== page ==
CVE-2020-1925: Requests to arbitrary URLs in Apache Olingo

Some time ago I wrote about unsafe deserialization and DoS vulnerabilities I’ve discovered in Apache Olingo. This post describes one more issue in the library. This time, it’s a little flaw in the Olingo client which may allow sending some HTTP requests to arbitrary URLs. The issue has been fixed in the 4.7.1 release.

In case you don’t know, Apache Olingo is a Java library that implements the Open Data Protocol (OData). This protocol allows the creation and consumption of queryable and interoperable RESTful APIs in a simple way.

CVE-2020-1925: Requests to arbitrary URLs in Apache Olingo

The issue

The OData protocol runs over HTTP. Apache Olingo offers an OData client. In particular, the library has the AsyncRequestWrapperImpl class that can send a request to an OData server and then processes a response. When a client asks the OData server to create a new record, the server may not be able to create it right away. In this case, the server may reply with a 202 status code and include the Location header with a URL. The class saves this URL for the future:

private void retrieveMonitorDetails(final HttpResponse res) {
  Header[] headers = res.getHeaders(HttpHeader.LOCATION);
  if (ArrayUtils.isNotEmpty(headers)) {
    this.location = URI.create(headers[0].getValue());
...

Then, the class can send a GET request to the URL to check if the record is ready:

public boolean isDone() {
   if (response == null) {
     // check to the monitor URL
     final HttpResponse res = checkMonitor(location);
 ...
 public R getODataResponse() {
   HttpResponse res = null;
   for (int i = 0; response == null && i < MAX_RETRY; i++) {
     res = checkMonitor(location);
 ...
 protected final HttpResponse checkMonitor(final URI location) {
   if (location == null) {
     throw new AsyncRequestException(
         "Invalid async request response. Missing monitor URL");
   }
   final HttpUriRequest monitor = odataClient.getConfiguration()
       .getHttpUriRequestFactory().create(HttpMethod.GET, location);

Or, it can even send a DELETE request:

public ODataDeleteResponse delete() {
   final ODataDeleteRequest deleteRequest = odataClient.getCUDRequestFactory()
       .getDeleteRequest(location);
   return deleteRequest.execute();
 }
 ...
 public AsyncResponseWrapper asyncDelete() {
   return odataClient.getAsyncRequestFactory().getAsyncRequestWrapper(
       odataClient.getCUDRequestFactory().getDeleteRequest(location)).execute();
 }

The problem is that the class doesn’t check if the URL from the Location header belongs to the server. As a result, the server can trick the client to send a request to an arbitrary URL. For example, the URL can point to a private resource that is accessible by the client but not by the server.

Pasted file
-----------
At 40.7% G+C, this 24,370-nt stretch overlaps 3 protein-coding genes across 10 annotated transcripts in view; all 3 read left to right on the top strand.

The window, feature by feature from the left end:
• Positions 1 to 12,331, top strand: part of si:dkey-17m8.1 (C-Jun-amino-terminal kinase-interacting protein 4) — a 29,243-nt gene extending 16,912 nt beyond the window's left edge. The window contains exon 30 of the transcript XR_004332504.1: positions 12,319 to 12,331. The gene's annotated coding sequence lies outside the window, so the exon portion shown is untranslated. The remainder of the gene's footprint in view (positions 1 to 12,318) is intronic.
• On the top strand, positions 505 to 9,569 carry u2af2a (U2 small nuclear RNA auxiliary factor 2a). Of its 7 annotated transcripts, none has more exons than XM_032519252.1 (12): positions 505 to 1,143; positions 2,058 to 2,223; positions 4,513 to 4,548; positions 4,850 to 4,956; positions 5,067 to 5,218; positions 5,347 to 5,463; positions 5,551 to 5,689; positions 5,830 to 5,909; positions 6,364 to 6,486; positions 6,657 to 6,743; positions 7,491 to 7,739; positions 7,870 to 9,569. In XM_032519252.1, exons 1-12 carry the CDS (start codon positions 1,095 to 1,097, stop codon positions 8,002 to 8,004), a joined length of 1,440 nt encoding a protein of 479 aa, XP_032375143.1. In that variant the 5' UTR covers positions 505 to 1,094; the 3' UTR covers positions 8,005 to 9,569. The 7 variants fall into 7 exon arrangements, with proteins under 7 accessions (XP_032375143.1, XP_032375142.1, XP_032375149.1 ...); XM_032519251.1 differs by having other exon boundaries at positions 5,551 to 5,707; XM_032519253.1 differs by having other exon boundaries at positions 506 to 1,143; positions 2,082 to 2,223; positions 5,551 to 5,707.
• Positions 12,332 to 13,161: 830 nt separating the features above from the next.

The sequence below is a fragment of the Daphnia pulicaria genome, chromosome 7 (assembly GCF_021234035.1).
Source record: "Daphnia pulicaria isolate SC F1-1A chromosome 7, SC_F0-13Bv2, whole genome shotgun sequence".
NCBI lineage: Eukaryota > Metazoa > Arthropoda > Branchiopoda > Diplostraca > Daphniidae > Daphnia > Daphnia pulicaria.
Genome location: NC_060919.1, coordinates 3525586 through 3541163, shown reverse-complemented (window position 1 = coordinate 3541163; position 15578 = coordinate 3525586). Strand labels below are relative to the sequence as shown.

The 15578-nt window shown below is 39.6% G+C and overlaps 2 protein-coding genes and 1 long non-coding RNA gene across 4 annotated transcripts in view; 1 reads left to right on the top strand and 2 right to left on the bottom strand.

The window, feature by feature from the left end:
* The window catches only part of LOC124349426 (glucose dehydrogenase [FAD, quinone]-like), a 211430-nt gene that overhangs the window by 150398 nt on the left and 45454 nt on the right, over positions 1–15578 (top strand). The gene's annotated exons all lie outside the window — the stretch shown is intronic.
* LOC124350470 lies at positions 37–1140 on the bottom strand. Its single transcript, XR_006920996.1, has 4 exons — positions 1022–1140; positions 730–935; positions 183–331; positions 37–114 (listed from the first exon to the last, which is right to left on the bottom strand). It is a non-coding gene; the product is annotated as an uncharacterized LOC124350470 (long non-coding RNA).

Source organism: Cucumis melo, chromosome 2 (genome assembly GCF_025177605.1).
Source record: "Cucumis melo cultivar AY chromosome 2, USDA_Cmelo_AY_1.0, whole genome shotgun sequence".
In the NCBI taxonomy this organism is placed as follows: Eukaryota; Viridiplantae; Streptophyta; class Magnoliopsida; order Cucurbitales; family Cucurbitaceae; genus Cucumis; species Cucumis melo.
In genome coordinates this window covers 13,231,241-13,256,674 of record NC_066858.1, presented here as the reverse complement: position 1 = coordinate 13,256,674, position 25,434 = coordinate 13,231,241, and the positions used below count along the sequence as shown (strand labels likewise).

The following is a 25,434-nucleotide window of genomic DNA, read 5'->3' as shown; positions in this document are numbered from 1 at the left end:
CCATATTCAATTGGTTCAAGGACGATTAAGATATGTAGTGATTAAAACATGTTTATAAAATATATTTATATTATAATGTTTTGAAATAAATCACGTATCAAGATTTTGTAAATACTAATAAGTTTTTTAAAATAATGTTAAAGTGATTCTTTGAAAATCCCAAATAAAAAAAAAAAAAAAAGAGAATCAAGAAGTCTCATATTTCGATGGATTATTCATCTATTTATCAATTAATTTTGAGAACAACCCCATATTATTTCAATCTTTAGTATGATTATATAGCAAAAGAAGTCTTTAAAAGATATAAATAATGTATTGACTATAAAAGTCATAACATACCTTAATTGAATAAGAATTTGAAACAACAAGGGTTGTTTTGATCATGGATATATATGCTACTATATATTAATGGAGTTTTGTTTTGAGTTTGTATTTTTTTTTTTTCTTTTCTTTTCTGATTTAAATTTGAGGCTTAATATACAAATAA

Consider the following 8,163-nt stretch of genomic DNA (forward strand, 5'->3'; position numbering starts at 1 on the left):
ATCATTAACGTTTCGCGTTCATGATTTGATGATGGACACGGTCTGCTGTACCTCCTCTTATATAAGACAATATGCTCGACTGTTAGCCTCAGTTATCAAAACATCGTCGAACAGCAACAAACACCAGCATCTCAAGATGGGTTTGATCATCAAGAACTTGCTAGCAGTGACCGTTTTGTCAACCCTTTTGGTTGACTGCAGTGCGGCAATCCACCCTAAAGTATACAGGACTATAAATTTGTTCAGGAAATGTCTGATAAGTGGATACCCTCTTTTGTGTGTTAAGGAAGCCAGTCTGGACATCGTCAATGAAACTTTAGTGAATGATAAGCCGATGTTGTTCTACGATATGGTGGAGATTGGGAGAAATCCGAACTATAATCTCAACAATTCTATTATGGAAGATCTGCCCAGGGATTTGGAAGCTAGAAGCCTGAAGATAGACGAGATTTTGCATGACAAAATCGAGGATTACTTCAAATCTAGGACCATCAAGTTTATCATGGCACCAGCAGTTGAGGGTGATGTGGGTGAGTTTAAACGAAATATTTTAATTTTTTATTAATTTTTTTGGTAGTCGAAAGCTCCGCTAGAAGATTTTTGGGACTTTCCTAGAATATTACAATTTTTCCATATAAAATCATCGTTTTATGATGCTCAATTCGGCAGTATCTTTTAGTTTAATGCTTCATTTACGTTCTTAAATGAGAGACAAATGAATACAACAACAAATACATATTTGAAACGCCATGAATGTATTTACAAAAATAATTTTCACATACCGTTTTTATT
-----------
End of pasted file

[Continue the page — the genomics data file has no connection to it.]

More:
The AsyncBatchRequestWrapperImpl class also has the same issue.

The issue was discovered during code review.

The solution

The issue has been fixed by adding a check that makes sure that a URL from the Location header belongs to the server. The check now is implemented in the checkLocation() method which verifies that the scheme, the domain names and the port match with the server’s URL:

private URI checkLocation(URI uri) {
   if (!this.uri.getScheme().equals(uri.getScheme())) {
     throw new AsyncRequestException("Unexpected scheme in the Location header");
   }
   if (!this.uri.getHost().equals(uri.getHost())) {
     throw new AsyncRequestException("Unexpected host name in the Location header");
   }
   if (this.uri.getPort() != uri.getPort()) {
     throw new AsyncRequestException("Unexpected port in the Location header");
   }
   return uri;
 }

Is my application vulnerable?

The answer to this question highly depends on how a particular application uses Apache Olingo.

First, if the application doesn’t use the AsyncRequestWrapperImpl or AsyncBatchRequestWrapperImpl classes, then it’s not affected.

If the application uses the classes, then the following questions may help to understand how an attacker can take advantage of the issue in these classes:

  1. Can the application connect to an untrusted server?
  2. Is there a way how someone can trick the application to send a request to an untrusted server?
  3. Is there a way how an attacker can modify the data between client and server?

If the answer to at least one of those questions is more yes rather than no, then the application is likely affected.

Conclusion

The issue doesn’t look serious because it may be quite difficult for an adversary to exploit it. Nevertheless, it may be better to update Apache Olingo to 4.7.1 to stay on the safe side.

References

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